knowledge base as adequate. This implies that misconceptions will be long-lasting and difficult to eradicate. If it is backward, then the misconceptions may simply be a means to an end. In this case, these incorrect ideas might best be viewed as transient hypotheses which are later either refuted or modified in the light of experience to form the kernel of a more adequate explanation. With intermediates, the reason for errors does not lie with serious misconceptions as much as with an excessive use of irrelevant information. Once again, the fundamental issue may lie in how this information is being used. The use of forward reasoning may indicate a dogmatic reliance on existing knowledge. Backward reasoning may indicate that the subject is attempting to learn how to separate out the relevant from the irrelevant.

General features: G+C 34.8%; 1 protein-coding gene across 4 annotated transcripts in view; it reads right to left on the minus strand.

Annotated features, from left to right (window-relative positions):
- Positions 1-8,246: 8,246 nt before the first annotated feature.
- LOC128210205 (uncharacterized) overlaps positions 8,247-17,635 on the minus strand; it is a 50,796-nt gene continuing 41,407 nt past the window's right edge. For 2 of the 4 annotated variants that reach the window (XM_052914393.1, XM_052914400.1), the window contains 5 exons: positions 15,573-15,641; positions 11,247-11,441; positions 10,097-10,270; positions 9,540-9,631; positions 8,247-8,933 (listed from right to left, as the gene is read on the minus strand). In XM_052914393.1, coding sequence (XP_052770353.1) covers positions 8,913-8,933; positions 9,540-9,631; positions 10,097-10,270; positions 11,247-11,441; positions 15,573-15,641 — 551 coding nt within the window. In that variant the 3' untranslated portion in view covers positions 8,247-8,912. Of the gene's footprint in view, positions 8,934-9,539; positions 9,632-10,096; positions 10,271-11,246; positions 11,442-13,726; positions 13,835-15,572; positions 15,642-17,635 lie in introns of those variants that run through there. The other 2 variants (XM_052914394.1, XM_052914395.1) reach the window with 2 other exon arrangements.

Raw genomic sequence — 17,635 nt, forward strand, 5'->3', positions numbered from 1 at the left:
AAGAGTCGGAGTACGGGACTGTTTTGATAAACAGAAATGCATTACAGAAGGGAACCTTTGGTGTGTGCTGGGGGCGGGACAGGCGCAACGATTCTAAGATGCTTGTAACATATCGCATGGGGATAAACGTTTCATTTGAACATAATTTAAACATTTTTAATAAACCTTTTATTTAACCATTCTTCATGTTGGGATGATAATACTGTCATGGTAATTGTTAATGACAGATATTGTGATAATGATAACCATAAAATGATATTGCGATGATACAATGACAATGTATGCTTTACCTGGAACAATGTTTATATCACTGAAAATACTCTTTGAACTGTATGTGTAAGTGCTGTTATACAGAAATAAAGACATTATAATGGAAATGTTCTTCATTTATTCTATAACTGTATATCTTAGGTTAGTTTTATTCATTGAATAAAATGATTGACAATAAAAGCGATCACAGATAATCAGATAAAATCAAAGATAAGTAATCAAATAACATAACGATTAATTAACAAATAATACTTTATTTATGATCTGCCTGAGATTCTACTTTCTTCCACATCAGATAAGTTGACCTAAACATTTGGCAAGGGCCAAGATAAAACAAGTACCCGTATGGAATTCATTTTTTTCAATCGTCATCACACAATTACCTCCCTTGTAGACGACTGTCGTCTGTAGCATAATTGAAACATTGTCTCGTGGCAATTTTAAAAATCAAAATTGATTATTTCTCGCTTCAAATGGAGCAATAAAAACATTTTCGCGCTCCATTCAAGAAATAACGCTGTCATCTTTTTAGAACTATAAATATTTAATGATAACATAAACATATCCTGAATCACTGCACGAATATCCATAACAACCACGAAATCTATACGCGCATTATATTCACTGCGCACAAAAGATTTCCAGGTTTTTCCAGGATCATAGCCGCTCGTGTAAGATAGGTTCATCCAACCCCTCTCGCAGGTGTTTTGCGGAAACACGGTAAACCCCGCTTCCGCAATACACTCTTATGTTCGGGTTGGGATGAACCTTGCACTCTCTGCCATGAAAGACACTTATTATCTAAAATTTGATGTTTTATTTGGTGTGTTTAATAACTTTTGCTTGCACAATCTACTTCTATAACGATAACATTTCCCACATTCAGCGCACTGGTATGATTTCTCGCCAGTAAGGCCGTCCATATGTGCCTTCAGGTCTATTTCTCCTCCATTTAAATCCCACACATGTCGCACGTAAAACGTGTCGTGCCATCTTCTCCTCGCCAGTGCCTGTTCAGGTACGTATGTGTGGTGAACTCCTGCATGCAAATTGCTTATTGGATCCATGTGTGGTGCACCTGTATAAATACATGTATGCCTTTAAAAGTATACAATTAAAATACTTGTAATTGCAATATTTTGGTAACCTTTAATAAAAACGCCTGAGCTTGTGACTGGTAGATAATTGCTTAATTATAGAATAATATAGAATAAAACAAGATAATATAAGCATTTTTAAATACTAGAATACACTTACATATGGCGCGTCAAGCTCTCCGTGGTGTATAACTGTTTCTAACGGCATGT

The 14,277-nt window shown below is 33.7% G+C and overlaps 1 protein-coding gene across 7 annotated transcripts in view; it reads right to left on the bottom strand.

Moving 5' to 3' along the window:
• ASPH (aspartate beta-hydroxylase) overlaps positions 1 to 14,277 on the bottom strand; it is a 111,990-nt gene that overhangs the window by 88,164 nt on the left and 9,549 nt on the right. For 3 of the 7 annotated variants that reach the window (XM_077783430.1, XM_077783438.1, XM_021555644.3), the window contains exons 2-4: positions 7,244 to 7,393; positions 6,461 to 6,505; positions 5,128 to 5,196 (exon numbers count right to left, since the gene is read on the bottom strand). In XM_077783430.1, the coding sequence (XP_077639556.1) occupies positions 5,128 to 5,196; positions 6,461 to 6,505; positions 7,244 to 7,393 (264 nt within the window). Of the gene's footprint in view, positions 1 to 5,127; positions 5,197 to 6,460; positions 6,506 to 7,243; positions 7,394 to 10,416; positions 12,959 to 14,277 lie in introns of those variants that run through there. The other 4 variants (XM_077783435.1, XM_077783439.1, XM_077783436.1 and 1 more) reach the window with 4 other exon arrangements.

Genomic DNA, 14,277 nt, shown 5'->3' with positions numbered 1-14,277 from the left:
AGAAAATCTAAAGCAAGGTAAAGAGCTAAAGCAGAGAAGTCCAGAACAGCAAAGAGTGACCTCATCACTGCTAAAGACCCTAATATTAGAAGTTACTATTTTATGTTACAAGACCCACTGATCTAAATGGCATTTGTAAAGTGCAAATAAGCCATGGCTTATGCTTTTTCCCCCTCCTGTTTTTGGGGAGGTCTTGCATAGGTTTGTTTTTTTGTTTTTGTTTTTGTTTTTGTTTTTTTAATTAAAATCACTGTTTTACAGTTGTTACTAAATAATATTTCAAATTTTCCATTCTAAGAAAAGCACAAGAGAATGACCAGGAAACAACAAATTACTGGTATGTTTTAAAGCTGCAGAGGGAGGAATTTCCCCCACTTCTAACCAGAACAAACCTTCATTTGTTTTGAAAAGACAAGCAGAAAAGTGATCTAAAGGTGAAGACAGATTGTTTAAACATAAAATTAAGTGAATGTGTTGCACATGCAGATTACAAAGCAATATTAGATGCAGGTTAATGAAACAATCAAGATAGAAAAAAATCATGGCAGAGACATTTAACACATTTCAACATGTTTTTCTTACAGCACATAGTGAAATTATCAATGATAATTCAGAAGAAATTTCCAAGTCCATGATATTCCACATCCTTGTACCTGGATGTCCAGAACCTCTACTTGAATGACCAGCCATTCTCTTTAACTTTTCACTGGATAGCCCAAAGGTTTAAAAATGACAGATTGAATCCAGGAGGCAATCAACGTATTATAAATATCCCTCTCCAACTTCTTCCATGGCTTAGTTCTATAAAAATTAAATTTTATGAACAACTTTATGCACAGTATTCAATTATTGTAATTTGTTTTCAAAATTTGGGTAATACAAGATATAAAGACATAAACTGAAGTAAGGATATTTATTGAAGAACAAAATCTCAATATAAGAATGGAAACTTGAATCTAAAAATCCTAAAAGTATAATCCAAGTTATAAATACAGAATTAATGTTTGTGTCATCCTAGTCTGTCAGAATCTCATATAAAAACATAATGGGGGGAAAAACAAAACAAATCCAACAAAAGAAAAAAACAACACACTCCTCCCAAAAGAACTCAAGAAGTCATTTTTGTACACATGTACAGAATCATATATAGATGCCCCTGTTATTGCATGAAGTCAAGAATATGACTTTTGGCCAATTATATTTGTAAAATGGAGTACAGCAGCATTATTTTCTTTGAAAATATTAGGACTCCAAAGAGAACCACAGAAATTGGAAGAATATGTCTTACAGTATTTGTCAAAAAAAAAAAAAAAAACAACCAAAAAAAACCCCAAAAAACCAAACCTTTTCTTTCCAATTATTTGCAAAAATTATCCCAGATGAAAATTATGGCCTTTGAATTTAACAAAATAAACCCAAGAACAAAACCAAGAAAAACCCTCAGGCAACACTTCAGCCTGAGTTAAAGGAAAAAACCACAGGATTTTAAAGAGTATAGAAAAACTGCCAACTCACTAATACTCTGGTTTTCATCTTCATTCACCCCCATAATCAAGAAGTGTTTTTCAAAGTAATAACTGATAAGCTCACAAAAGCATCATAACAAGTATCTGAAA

These implications suggest that an instructional emphasis on the importance of correct problem solving and the harmfulness of misconceptions may not be productive. The important part of learning may consist in testing and pondering the adequacy of one's explanations rather than achieving accurately implemented solution procedures. If this is so, then a greater instructional emphasis on explanation rather than problem solving might prove profitable. The "problembased learning" we mentioned at the beginning of this paper might at least be supplemented by "explanation-based learning."
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